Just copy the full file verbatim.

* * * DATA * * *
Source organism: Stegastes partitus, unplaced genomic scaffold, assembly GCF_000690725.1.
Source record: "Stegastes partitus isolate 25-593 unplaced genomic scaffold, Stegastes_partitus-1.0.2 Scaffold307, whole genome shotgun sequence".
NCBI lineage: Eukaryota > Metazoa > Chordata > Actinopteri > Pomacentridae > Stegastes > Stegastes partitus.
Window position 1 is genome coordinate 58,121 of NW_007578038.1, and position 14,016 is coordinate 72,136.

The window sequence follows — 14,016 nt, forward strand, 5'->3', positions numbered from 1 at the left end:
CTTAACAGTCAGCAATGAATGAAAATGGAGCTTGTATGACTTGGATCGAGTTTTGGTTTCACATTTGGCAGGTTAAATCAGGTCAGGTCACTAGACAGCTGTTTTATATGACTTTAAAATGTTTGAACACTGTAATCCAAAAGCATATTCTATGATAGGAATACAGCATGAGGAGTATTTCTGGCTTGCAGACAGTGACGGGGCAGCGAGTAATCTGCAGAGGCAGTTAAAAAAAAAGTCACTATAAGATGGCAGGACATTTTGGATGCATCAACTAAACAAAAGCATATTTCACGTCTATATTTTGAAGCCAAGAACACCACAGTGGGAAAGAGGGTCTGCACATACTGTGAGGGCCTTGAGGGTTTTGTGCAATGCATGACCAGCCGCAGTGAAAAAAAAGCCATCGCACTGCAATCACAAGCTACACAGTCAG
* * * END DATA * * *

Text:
Source organism: Stegastes partitus, unplaced genomic scaffold, assembly GCF_000690725.1.
Source record: "Stegastes partitus isolate 25-593 unplaced genomic scaffold, Stegastes_partitus-1.0.2 Scaffold307, whole genome shotgun sequence".
NCBI lineage: Eukaryota > Metazoa > Chordata > Actinopteri > Pomacentridae > Stegastes > Stegastes partitus.
Window position 1 is genome coordinate 58,121 of NW_007578038.1, and position 14,016 is coordinate 72,136.

The window sequence follows — 14,016 nt, forward strand, 5'->3', positions numbered from 1 at the left end:
CTTAACAGTCAGCAATGAATGAAAATGGAGCTTGTATGACTTGGATCGAGTTTTGGTTTCACATTTGGCAGGTTAAATCAGGTCAGGTCACTAGACAGCTGTTTTATATGACTTTAAAATGTTTGAACACTGTAATCCAAAAGCATATTCTATGATAGGAATACAGCATGAGGAGTATTTCTGGCTTGCAGACAGTGACGGGGCAGCGAGTAATCTGCAGAGGCAGTTAAAAAAAAAGTCACTATAAGATGGCAGGACATTTTGGATGCATCAACTAAACAAAAGCATATTTCACGTCTATATTTTGAAGCCAAGAACACCACAGTGGGAAAGAGGGTCTGCACATACTGTGAGGGCCTTGAGGGTTTTGTGCAATGCATGACCAGCCGCAGTGAAAAAAAAGCCATCGCACTGCAATCACAAGCTACACAGTCAG